How landscape architecture can add value to SuDS projects
Sustainable drainage systems (SuDS) present valuable opportunities to enhance developments for people, places, and the environment. Landscape architects are key to maximising the benefits SuDS can provide through best practice and early integration in the design process including: placemaking, air quality improvements for community health, social value, reducing the cumulative heat island impact and Biodiversity Net Gain (BNG).
Creating sustainable, functional, and aesthetically pleasing spaces is central to landscape architecture. Here are six ways that Sweco landscape architects can add value to the design of SuDS features.
SuDS as part of landscape architecture & water management proposals at Queensland Gardens in Glasgow – find out more
1. Adding value to the overall vision
Landscape architects contribute to the overall vision of both urban and rural developments by taking a holistic approach and collaborating with multi-disciplinary teams. Their early involvement in the design process of SuDS is essential to ensure that these features align with and enhance the development’s broader vision, benefiting the place, its users, and the environment through a blue-green infrastructure approach to design.
2. Adding value to place
Landscape architecture plays a pivotal role in place-making by shaping spaces with a deep understanding of cultural history, biodiversity, and the physical landscape, while also fostering social interaction. By collaborating with drainage engineers, landscape architects can enhance Placemaking with SuDS through thoughtful material selection, planting design, and the incorporation of public art, thereby maximising value to the public realm. Enhancing the amenity value of developments improves the perceived and actual value of a public realm space and properties.
A placemaking approach to design resonates with potential buyers and clients, who value the narrative and careful consideration that go into a project, reinforcing the argument for its existence in that particular place, which can be advantageous during the planning process.
3. Adding value for people
Landscape architects focus on designing spaces that enrich the lives of people. By incorporating creative solutions, SuDS can be transformed into multifunctional features that promote health and well-being. Examples include SuDS basins doubling as amphitheaters, sports pitches, or play areas when dry.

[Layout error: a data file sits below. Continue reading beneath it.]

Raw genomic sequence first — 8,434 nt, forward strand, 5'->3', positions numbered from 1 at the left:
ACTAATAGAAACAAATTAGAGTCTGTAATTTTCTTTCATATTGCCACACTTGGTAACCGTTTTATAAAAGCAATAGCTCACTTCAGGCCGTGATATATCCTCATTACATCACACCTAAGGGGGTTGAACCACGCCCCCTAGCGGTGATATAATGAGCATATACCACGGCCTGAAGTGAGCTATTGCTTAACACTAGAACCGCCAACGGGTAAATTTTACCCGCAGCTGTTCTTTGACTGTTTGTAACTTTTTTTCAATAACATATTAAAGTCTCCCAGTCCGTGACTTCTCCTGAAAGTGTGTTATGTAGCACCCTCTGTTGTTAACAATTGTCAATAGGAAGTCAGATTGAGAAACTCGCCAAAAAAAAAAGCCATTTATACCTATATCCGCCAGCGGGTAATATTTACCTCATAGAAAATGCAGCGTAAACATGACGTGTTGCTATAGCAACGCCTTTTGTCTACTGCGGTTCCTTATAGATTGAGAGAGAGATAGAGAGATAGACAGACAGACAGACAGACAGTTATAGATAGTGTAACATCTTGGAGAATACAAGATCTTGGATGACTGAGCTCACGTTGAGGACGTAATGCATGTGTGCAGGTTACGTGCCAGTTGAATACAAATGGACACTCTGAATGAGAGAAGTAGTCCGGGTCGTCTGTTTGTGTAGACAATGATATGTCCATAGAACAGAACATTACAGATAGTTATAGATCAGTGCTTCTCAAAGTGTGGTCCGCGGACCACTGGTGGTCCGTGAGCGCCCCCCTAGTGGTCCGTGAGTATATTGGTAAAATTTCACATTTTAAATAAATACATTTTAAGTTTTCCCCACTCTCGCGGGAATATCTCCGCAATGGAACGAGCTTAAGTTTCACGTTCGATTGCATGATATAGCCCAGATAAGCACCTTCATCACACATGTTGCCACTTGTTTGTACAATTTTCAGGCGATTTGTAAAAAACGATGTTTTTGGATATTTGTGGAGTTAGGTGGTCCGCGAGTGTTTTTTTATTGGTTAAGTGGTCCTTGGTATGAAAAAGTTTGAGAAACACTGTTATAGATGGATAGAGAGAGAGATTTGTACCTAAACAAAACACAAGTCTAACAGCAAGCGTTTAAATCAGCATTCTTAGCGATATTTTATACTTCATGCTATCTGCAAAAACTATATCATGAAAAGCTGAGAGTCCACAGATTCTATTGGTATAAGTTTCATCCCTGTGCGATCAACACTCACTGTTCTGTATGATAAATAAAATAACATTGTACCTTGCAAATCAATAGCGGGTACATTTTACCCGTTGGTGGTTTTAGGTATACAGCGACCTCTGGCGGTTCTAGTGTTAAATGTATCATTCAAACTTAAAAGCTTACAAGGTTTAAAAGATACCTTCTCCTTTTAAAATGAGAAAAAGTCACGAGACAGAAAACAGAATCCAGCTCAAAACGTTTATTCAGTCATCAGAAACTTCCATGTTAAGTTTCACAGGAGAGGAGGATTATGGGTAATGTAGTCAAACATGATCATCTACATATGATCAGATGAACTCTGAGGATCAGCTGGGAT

Additionally, integrating footpaths and stepping stones within rain gardens and swales encourages playful interaction with the environment and fosters social engagement. These design strategies enhance community spaces by connecting people with nature and each other through biophilic design.
4. Adding value for the environment
Landscape architects are committed to enhancing the natural environment. SuDS can significantly contribute to ecology, supporting the aim of achieving a biodiversity net gain through bespoke species rich, palettes of carefully selected plants. By collaborating with ecologists and drainage engineers, landscape architects can design SuDS that offer diverse habitats and create optimal growing conditions to ensure establishment.
Where space is limited innovative green features such as SuDS tree pits can be incorporated through the careful selection of appropriate species. These features not only maximise biodiversity but also contribute to urban cooling, carbon sequestration and improved air quality, tailored to the specific conditions of each site.
5. Adding value for longevity
Effective SuDS are designed with the foresight to adapt and improve as time progresses. Landscape architects possess the expertise to anticipate the future dynamics of these natural features, ensuring that SuDS are both sustainable and manageable over the long term. By involving landscape architects early in the design phase, the right plant species can be selected to align with the client’s maintenance budget, and layouts can be planned to safely accommodate maintenance vehicles and operations.
Considering management strategies from the start is crucial to ensure that SuDS remain functional and continue to meet their environmental and social objectives into the future. Early collaboration with landscape architects allows for the prompt development of detailed planting and landscape management plans which can avoid delays in discharging planning.
6. Adding Value for stakeholder buy-in
Engaging with stakeholders, including the local community, local planning authority and statutory undertakers early in the process—preferably before any formal application—is highly beneficial for the success of SuDS schemes. Successful projects often emerge from plans that incorporate feedback from the end users, reflecting a collaborative approach. Landscape architects are adept at working with stakeholders to devise design solutions that resonate with their needs and aspirations.
They also possess the skills to effectively communicate SuDS proposals through graphic presentations and visualisations, helping to secure stakeholder buy-in by clearly illustrating the appearance, potential benefits and functionality of the planned features.
In summary, engaging with landscape architects early in the development process is key to fully capitalising on the advantages of SuDS as Nature-based Solutions. Without this proactive approach, there’s a risk of missing valuable opportunities, leading to poor outcomes like unattractive, isolated and fenced-off elements that fail to fully contribute towards climate change mitigation, social value, and the enhancement of the urban landscape.